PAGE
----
“Arousometer” Reveals Women Are Turned Off By Disgust More Than Fear
How scientists studied female arousal with a robotic tampon, pornography and videos of people vomiting
Women are more turned off by disgust than fear, a new study finds. Sure, it’s interesting—but not nearly as interesting as how scientists figured this out. Spoiler: it involves an “arousometer”, a lot of pornography, and videos of people vomiting. We’re serious.
For the study, 76 (very brave) heterosexual women agreed to be hooked up to a “vaginal photoplethysmograph” a plastic tampon-like device that measures blood flow to the genitals to determine levels of arousal. There’s some important science behind the decision to measure arousal with a machine—arousometers are far more accurate than self-reports, because no one likes to admit how hot-and-bothered they feel on a scale of one to ten.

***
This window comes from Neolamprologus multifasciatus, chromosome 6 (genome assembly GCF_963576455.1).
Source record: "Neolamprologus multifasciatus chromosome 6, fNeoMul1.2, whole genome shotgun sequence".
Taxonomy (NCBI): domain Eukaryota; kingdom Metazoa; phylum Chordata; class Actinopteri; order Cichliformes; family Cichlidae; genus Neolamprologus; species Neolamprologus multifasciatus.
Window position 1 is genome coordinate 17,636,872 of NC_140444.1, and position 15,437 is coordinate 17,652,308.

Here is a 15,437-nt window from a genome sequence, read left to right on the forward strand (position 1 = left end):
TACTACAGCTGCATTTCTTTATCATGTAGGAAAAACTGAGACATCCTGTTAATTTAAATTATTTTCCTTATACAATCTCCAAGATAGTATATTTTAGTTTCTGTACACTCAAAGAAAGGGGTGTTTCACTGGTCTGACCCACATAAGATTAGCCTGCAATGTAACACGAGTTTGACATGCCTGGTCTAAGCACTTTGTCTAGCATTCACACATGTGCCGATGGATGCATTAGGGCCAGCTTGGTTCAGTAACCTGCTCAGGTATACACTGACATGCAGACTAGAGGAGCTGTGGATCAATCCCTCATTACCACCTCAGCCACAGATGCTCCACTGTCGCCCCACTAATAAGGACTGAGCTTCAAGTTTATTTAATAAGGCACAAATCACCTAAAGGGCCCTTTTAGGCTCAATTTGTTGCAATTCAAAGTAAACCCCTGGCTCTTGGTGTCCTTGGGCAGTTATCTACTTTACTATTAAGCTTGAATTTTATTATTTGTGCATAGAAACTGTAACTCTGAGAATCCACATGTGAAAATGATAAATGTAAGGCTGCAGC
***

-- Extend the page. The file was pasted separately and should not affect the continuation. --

But the weirdness didn’t stop at digital tampons. Researchers showed each participant a pornographic video, made by female producers and specifically designed for heterosexual women. In a truly cruel scientific twist, almost as soon as the arousometer indicated that the women were starting to enjoy themselves the screen cut to either a terrifying clip showing natural disasters and rabid animals or a disgusting clip, featuring vomit, feces and decaying corpses.
Naturally, both scenarios caused one heck of a dip in the arousometer readings. But scientists confirmed that, quantitatively, disgust is much more of a turn-off than fear. Experts suggest an evolutionary basis for the results—rotting flesh, and disease in general, could indicate that a potential partner is sick and contagious. Disgust sensibly puts a natural damper on sexual arousal, then, to ensure that we only procreate with the clean & healthy members of the opposite sex.
Thank goodness for evolution.